In the face of a statewide testing debacle, the Tennessee legislature’s hasty edict this week to discount test results has mollified some teachers and parents, but raised more questions about the role of test scores and further eroded the motivation of students, who must labor for about two more weeks on the much-maligned TNReady test.

Thursday’s sweeping measure to allow districts to ignore test results when grading students and to prohibit the use of test scores when determining teacher compensation has left educators and students shrugging their shoulders.

“I’ve gone from ‘oh well, tests are just a part of life’ to ‘this is an egregious waste of time and resources and does not respect the developmental needs of our children,’” said Shelby County parent Tracy O’Connor. For her four children, the testing chaos has “given them the idea that their school system is not particularly competent and the whole thing is a big joke.”

Her son, Alex O’Connor, was even more succinct. “We spend $30 million on tests that don’t work, but we can’t get new textbooks every year?” said the 10th-grader at Central High School. “What’s up with that? I’m sure half of us here could design a better test. It’s like buying a used car for the price of a Lamborghini.”

The legislature’s decision created a new challenge for Tennessee’s Department of Education, which planned to use 2018 TNReady testing data to rate and identify the lowest-performing schools, as required by the federal government. Now, with the test’s reliability under question, state officials say they are determining “additional guidance” to provide districts on how the state will comply with the U.S. Department of Education.

Student test results still will be used to generate a score for each teacher in the Tennessee Value-Added Assessment System, known as TVAAS. Scores will count for 20 percent of teachers’ evaluations, though districts now cannot use the scores for any decisions related to hiring, firing, or compensating teachers.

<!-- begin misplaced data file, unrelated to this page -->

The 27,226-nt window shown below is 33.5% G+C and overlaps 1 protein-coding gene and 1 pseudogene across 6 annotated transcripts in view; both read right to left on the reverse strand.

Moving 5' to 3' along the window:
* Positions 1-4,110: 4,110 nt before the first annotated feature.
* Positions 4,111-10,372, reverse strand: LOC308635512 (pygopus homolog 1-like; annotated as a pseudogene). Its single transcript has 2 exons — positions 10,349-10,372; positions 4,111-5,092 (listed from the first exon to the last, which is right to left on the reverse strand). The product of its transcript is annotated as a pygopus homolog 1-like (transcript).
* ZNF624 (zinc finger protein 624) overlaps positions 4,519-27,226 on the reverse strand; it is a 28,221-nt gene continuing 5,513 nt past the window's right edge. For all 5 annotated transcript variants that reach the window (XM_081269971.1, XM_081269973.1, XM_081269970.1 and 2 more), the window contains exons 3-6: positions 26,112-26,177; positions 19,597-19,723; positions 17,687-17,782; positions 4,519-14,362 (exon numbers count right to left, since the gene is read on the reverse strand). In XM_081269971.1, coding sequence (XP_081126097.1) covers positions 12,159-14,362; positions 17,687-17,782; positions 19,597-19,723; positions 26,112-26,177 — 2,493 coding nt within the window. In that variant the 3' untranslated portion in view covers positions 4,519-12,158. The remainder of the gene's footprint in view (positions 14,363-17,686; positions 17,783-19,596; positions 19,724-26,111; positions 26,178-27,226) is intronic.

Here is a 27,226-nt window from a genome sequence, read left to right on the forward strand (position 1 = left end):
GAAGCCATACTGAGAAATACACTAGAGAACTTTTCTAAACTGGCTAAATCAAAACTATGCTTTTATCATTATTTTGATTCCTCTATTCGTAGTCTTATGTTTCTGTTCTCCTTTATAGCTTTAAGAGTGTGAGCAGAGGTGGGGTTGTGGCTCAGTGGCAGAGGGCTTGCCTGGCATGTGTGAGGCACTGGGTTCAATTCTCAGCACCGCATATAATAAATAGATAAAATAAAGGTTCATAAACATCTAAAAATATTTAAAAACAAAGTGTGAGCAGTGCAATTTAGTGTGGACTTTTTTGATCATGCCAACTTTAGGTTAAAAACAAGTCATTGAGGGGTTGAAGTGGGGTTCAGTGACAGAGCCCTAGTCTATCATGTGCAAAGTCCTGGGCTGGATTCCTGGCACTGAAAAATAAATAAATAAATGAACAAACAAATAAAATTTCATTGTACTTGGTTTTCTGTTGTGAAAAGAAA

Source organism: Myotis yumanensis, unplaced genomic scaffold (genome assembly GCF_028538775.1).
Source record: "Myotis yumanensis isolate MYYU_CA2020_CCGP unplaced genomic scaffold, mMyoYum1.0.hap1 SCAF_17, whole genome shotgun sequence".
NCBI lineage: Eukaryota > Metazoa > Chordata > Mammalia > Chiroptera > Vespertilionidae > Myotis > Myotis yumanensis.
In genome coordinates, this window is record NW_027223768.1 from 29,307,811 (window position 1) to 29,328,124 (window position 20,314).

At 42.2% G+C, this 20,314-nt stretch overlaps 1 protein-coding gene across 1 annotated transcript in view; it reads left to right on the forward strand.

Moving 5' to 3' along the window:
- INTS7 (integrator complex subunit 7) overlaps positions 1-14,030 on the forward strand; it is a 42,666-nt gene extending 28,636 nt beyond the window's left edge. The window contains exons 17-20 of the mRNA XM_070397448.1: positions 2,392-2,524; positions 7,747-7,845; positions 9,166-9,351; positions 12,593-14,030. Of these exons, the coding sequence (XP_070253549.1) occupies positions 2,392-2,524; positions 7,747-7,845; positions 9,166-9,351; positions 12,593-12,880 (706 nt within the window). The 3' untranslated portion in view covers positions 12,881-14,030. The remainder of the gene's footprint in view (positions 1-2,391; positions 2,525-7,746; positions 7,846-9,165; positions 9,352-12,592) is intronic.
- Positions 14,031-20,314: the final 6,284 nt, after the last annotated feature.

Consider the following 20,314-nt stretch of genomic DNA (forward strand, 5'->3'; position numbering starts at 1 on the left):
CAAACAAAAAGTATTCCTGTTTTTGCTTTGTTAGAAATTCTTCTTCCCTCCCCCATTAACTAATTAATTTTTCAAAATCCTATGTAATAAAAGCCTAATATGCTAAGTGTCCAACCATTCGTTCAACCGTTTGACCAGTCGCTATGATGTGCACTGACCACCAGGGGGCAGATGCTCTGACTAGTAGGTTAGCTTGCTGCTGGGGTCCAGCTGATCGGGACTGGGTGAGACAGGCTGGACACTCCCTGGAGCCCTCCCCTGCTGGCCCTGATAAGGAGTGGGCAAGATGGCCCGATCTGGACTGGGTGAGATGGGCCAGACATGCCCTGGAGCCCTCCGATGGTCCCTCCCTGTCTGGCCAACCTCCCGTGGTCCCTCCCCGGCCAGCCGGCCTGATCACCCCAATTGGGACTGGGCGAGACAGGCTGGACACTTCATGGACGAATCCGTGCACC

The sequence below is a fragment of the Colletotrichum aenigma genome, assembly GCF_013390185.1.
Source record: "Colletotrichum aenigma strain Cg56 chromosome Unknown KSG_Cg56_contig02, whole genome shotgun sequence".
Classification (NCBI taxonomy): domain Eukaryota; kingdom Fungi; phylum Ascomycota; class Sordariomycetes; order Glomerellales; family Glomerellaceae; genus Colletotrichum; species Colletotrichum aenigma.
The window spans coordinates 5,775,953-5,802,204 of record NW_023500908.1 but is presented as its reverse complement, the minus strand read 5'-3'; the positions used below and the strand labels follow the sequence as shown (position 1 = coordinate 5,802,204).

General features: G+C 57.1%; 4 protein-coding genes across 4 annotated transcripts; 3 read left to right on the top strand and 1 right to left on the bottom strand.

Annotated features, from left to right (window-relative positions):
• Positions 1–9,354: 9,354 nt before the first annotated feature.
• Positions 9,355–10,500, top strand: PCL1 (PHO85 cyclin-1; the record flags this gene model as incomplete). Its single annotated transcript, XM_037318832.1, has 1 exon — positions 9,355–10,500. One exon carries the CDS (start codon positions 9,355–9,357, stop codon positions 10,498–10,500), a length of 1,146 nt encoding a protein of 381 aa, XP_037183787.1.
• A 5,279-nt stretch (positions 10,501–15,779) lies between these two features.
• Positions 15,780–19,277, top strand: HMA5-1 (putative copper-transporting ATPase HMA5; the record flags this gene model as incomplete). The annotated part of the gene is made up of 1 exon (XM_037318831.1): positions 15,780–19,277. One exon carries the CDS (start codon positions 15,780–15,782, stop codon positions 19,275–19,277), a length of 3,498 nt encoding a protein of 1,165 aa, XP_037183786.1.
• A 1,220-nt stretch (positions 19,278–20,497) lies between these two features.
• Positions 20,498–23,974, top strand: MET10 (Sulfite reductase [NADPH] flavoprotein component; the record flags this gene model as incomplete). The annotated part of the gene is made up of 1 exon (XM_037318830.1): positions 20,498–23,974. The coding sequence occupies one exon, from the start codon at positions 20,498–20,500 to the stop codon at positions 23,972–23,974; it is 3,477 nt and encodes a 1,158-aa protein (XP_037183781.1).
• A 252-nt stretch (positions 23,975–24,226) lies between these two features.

For students, local school boards will determine how much TNReady scores will count toward final grades — but only up to 15 percent. Several school districts have already expressed serious reservations about the testing data and likely won’t use them in students grades at all. And in previous years, the results didn’t come back in time for districts to incorporate them anyway.

In sum, asked Memphis sophomore Lou Davis, “Why are we doing this anymore when know it won’t count?”

About 650,000 students are supposed to take TNReady this year, with 300,000 of them testing online, according to the state. Each student takes multiple tests. As of Friday, more than  500,000 online tests sessions had been completed.

Even as testing continues, some education leaders worry the exam’s credibility is likely to sink even further, because students might not try, and parents and teachers may not encourage much effort.

“In the immediate term, there’s concern about how seriously people will take the test if they know it’s not going to count,” said Gini Pupo-Walker, head of the Tennessee Educational Equity Coalition and a member of the state’s testing task force. “Will students continue to take the test? Will kids show up? Will parents send their kids to school?” she asked. “Now, there’s the whole question of validity.”

Sara Gast, spokeswoman for the Department of Education, said while the new legislation provides more flexibility for districts in how they use TNReady results, it doesn’t mean that the results don’t matter.

“The results always matter. They provide key feedback on how students are growing and what they are learning, and they provide a big-picture check on how well they are mastering our state academic expectations,” Gast said. “It serves as accountability for the millions of taxpayer dollars that are invested into public education each year.”

Jessica Fogarty, a Tullahoma school board member and parent, says she thinks this year’s testing issues could lead to more parents telling their kids to refuse state tests in the future.

A proponent of opting out of state tests, Fogarty said, “We need to understand that we can choose what our children do or do not suffer through. I hope this debacle showed parents what a waste of time this is — students would gain more through reading a book.”

Because Tennessee has no official opt-out policy, students wanting to opt out must “refuse the test” when their teacher hands it to them.